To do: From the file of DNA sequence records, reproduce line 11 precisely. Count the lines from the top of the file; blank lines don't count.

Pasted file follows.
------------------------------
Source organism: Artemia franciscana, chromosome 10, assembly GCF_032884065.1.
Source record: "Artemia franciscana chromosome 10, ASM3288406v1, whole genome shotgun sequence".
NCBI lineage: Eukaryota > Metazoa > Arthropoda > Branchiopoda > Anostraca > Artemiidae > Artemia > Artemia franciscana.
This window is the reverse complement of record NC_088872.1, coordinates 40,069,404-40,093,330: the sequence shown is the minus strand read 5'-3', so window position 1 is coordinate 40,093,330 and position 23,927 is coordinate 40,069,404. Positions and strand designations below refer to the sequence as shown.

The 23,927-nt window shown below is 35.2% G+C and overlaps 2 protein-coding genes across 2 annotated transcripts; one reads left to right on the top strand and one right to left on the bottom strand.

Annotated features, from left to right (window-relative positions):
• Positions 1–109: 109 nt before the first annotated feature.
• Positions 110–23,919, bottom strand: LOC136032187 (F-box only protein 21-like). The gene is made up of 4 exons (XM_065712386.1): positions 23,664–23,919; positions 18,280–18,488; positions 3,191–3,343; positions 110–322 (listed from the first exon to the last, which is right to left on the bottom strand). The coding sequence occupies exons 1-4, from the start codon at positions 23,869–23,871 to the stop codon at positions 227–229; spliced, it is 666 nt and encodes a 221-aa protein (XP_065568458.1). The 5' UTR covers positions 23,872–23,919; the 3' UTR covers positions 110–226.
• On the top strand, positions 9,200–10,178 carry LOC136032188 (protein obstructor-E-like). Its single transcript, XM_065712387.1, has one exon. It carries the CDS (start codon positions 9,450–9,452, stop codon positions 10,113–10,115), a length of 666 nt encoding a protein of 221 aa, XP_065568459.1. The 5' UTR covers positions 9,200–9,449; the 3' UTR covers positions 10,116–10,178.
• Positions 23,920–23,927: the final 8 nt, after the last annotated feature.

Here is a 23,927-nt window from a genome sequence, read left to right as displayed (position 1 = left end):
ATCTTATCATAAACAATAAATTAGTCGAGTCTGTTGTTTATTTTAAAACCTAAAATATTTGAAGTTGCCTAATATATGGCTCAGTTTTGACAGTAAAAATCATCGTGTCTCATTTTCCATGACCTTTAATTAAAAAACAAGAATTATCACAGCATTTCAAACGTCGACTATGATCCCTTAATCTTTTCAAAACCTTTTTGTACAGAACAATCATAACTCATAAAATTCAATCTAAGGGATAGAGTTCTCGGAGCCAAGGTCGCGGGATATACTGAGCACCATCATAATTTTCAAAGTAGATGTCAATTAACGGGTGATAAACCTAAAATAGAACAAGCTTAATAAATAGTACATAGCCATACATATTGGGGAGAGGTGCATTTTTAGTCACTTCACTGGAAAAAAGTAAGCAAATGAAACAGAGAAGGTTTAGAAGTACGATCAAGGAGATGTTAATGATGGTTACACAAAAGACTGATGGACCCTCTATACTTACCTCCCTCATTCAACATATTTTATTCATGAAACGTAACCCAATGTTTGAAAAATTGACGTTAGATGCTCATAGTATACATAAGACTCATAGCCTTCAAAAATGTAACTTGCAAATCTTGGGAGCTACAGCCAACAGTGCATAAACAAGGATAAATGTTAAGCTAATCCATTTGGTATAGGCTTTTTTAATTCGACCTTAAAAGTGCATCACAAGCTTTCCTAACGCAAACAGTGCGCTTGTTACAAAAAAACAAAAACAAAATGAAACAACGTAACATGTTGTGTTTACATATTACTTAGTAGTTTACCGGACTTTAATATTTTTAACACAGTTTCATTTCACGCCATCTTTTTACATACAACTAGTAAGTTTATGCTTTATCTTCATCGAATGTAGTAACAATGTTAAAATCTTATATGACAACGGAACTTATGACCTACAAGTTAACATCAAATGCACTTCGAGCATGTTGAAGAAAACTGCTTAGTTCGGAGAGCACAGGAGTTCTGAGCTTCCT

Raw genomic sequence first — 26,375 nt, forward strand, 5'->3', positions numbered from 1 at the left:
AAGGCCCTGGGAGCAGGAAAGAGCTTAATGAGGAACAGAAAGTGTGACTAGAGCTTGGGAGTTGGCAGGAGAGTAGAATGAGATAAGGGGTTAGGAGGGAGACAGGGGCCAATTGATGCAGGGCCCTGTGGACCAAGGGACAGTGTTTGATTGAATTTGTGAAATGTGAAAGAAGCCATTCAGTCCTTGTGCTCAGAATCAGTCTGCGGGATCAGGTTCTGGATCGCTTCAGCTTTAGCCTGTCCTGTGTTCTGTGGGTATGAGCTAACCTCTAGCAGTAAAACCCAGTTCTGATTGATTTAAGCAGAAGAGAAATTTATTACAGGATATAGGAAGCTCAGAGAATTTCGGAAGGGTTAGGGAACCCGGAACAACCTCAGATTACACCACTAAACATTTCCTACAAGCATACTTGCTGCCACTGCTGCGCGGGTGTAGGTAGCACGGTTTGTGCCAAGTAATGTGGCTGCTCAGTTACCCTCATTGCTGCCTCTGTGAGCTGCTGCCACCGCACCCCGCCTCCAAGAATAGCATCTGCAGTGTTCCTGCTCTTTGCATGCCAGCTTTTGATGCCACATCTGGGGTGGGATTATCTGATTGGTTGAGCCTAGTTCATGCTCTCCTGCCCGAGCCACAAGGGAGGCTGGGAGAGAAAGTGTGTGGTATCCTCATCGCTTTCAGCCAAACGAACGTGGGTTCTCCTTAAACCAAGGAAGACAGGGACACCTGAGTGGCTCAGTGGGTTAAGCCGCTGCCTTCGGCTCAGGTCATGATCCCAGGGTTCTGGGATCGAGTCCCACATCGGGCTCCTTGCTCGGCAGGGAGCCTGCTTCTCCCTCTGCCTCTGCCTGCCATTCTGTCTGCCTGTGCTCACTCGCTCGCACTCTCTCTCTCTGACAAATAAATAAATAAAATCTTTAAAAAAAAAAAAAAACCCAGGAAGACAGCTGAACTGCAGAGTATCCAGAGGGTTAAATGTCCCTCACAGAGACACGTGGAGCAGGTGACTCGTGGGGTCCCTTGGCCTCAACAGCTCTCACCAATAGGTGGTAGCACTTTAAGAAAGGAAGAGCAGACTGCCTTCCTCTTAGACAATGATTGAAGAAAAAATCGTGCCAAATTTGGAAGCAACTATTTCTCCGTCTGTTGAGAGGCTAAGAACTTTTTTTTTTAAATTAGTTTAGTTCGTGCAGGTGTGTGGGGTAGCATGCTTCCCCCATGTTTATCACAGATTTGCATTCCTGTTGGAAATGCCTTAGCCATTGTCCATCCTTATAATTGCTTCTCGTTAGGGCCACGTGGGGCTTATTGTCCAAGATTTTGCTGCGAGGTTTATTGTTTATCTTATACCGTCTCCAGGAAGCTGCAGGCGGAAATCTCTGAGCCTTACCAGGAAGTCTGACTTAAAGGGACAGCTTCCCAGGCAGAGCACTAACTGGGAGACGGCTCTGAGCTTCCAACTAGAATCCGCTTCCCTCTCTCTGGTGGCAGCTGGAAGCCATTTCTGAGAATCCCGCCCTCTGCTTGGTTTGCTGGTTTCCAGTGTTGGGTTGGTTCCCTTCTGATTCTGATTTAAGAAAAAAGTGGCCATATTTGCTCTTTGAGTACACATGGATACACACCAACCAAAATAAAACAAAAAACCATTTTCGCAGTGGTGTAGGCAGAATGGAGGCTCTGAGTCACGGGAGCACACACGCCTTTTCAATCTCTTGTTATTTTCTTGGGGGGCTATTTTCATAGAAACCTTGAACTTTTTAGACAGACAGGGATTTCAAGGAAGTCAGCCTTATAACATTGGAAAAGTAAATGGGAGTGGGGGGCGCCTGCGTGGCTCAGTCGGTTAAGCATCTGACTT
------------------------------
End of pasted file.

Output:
Here is a 23,927-nt window from a genome sequence, read left to right as displayed (position 1 = left end):